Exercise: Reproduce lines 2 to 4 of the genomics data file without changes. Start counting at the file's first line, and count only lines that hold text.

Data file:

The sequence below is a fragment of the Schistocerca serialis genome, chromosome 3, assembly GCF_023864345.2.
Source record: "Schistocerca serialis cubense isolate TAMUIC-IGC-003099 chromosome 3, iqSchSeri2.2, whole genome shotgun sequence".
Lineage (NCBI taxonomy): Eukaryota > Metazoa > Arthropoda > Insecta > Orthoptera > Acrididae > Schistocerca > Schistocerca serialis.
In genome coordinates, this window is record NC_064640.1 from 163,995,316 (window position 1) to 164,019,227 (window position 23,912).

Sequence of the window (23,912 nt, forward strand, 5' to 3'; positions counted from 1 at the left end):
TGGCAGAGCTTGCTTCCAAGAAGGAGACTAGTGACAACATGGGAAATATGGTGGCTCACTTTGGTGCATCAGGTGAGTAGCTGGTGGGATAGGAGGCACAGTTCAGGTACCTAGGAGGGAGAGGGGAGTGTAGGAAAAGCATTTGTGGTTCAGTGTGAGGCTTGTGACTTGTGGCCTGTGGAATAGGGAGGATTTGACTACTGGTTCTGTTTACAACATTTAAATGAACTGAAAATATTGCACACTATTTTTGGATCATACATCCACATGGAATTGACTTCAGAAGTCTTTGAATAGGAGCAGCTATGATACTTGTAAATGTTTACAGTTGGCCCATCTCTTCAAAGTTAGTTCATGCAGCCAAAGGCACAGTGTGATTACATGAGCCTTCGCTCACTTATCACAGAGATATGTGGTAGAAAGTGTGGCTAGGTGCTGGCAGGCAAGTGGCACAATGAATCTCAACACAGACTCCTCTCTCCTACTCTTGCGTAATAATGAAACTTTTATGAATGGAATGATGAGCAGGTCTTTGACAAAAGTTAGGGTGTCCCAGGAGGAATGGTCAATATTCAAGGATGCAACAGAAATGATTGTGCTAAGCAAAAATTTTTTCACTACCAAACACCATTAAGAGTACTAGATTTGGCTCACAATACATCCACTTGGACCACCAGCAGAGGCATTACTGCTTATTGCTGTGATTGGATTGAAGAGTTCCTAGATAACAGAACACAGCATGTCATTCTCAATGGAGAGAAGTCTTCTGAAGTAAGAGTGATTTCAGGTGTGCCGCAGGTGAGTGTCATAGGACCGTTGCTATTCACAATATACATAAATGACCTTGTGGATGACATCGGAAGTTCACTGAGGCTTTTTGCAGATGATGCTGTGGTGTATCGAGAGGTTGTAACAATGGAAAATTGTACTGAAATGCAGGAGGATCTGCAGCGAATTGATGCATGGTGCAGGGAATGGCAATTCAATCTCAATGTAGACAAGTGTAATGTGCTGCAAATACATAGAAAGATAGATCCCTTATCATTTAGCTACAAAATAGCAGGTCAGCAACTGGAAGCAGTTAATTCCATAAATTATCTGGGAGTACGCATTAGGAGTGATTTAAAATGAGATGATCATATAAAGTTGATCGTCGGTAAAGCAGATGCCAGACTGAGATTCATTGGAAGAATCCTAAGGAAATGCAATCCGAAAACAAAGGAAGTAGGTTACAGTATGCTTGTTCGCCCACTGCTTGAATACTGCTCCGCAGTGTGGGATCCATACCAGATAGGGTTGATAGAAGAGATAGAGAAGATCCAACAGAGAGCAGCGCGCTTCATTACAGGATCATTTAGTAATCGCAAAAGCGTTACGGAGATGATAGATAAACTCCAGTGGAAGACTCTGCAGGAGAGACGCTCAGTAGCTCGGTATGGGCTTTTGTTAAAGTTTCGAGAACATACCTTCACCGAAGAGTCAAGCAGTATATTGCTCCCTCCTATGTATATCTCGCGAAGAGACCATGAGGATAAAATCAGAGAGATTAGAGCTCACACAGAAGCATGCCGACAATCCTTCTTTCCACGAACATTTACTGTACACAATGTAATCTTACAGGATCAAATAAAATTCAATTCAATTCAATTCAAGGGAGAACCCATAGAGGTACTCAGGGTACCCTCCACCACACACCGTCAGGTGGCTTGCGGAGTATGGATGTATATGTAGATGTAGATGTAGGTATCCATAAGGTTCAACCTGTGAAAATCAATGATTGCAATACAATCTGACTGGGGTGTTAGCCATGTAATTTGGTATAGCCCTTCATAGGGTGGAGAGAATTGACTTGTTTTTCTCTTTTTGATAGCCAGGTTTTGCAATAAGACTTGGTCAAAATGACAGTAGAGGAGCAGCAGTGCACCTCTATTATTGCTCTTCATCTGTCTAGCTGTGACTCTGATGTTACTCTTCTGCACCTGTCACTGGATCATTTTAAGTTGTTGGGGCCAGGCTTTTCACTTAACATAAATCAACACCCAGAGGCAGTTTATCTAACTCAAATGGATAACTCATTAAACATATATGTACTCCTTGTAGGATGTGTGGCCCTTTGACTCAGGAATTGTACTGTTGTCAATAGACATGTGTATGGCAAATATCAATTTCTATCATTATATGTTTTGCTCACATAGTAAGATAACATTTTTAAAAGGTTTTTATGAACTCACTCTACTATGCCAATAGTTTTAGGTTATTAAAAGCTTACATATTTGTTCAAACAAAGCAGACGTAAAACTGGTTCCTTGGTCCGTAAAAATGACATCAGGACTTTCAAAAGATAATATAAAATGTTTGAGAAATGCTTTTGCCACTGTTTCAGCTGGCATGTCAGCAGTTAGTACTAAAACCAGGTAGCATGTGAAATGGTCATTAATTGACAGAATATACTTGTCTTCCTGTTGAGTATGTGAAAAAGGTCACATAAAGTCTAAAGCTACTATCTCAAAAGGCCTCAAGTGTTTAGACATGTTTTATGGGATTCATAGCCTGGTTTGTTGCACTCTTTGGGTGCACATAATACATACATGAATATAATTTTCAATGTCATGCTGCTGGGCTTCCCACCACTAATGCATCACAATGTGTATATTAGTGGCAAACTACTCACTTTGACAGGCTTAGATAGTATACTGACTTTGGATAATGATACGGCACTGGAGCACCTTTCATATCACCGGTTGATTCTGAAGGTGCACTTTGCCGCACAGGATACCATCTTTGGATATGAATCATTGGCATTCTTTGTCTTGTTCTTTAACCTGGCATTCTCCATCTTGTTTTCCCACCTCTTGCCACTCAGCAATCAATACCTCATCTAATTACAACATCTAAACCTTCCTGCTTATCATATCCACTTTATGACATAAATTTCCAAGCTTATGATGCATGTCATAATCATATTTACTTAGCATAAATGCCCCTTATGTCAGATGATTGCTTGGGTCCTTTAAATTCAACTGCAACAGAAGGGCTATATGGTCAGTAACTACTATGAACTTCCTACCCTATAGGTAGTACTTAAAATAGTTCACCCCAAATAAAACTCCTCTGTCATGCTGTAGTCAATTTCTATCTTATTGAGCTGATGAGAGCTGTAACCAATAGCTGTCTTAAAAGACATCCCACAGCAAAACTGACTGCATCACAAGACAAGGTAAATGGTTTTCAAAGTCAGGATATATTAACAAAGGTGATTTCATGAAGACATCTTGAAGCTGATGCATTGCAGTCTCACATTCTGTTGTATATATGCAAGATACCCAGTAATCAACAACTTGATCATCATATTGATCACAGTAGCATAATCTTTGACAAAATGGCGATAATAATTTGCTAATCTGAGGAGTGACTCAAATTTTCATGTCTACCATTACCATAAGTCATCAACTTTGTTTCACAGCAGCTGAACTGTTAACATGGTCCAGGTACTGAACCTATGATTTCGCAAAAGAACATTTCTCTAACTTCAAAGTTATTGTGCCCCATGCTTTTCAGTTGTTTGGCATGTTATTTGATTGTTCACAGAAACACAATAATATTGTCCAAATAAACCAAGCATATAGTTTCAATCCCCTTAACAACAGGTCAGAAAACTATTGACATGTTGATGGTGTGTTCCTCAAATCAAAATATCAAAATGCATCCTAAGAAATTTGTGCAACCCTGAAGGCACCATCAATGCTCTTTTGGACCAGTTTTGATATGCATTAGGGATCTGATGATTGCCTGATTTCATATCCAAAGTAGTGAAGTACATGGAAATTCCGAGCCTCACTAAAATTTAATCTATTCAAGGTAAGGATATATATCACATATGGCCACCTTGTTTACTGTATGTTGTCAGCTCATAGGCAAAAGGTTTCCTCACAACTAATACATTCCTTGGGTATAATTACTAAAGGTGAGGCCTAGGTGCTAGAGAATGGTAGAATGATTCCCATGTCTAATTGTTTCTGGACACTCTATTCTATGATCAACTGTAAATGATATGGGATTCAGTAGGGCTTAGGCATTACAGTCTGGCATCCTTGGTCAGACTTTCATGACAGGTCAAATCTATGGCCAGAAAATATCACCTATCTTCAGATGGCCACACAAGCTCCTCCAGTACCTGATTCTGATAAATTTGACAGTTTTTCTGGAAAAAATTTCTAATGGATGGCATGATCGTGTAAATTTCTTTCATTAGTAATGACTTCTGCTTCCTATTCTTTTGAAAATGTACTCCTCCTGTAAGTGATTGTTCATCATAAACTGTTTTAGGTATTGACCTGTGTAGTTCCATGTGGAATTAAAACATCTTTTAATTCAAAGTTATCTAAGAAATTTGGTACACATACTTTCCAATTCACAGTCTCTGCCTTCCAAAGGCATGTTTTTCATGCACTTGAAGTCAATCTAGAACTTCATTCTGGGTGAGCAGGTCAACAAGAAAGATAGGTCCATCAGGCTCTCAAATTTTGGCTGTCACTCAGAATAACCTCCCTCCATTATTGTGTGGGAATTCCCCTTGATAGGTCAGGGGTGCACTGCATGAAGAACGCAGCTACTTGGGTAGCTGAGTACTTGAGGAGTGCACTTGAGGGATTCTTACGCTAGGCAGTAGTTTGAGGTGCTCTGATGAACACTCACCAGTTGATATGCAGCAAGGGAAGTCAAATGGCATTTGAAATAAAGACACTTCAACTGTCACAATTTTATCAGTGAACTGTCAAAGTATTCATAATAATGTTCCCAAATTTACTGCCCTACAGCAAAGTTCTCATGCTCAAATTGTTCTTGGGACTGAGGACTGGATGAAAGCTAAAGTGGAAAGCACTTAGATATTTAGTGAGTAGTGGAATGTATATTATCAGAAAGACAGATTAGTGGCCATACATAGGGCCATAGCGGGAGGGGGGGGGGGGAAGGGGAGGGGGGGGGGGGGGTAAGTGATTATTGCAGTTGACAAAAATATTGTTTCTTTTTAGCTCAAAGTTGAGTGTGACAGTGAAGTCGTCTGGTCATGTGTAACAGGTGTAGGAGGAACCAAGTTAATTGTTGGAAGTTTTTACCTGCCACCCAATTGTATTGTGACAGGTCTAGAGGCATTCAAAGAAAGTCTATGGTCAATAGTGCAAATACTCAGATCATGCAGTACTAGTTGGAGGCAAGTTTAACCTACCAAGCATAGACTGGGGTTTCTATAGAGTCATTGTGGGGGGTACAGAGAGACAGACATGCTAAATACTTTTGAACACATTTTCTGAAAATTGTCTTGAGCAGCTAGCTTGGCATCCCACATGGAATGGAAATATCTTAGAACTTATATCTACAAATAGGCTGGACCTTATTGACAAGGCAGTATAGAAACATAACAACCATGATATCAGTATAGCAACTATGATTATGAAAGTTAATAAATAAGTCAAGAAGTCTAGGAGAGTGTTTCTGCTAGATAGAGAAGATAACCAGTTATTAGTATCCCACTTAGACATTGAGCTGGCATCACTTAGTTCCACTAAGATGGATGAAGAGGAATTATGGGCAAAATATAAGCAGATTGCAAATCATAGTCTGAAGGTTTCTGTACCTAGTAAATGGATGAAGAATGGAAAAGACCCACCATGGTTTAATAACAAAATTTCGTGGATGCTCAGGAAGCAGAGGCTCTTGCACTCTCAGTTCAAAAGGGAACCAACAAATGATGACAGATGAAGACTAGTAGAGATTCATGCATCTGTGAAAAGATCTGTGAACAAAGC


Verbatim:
Source record: "Schistocerca serialis cubense isolate TAMUIC-IGC-003099 chromosome 3, iqSchSeri2.2, whole genome shotgun sequence".
Lineage (NCBI taxonomy): Eukaryota > Metazoa > Arthropoda > Insecta > Orthoptera > Acrididae > Schistocerca > Schistocerca serialis.
In genome coordinates, this window is record NC_064640.1 from 163,995,316 (window position 1) to 164,019,227 (window position 23,912).